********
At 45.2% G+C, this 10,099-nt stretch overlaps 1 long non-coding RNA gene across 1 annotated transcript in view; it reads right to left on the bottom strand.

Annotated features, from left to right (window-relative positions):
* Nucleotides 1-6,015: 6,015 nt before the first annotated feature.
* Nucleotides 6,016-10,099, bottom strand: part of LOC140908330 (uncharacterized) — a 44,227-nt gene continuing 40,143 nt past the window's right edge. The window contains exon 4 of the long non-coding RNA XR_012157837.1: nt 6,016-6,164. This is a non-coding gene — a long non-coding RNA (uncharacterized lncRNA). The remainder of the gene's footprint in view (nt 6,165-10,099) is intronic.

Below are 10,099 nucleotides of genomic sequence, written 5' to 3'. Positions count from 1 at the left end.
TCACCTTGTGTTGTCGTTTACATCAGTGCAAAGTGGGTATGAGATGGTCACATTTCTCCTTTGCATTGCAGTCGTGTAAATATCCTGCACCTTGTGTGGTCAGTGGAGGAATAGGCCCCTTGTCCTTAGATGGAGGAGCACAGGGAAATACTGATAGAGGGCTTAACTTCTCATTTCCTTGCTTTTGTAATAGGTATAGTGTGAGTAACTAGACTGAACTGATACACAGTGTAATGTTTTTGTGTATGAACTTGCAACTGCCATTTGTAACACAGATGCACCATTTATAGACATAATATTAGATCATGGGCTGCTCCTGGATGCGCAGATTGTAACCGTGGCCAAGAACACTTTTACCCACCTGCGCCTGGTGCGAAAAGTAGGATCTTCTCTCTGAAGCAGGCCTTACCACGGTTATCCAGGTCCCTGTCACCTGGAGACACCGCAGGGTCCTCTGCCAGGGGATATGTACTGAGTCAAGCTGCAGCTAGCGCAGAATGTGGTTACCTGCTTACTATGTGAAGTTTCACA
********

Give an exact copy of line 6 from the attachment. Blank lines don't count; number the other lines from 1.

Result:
TCACCTTGTGTTGTCGTTTACATCAGTGCAAAGTGGGTATGAGATGGTCACATTTCTCCTTTGCATTGCAGTCGTGTAAATATCCTGCACCTTGTGTGGTCAGTGGAGGAATAGGCCCCTTGTCCTTAGATGGAGGAGCACAGGGAAATACTGATAGAGGGCTTAACTTCTCATTTCCTTGCTTTTGTAATAGGTATAGTGTGAGTAACTAGACTGAACTGATACACAGTGTAATGTTTTTGTGTATGAACTTGCAACTGCCATTTGTAACACAGATGCACCATTTATAGACATAATATTAGATCATGGGCTGCTCCTGGATGCGCAGATTGTAACCGTGGCCAAGAACACTTTTACCCACCTGCGCCTGGTGCGAAAAGTAGGATCTTCTCTCTGAAGCAGGCCTTACCACGGTTATCCAGGTCCCTGTCACCTGGAGACACCGCAGGGTCCTCTGCCAGGGGATATGTACTGAGTCAAGCTGCAGCTAGCGCAGAATGTGGTTACCTGCTTACTATGTGAAGTTTCACA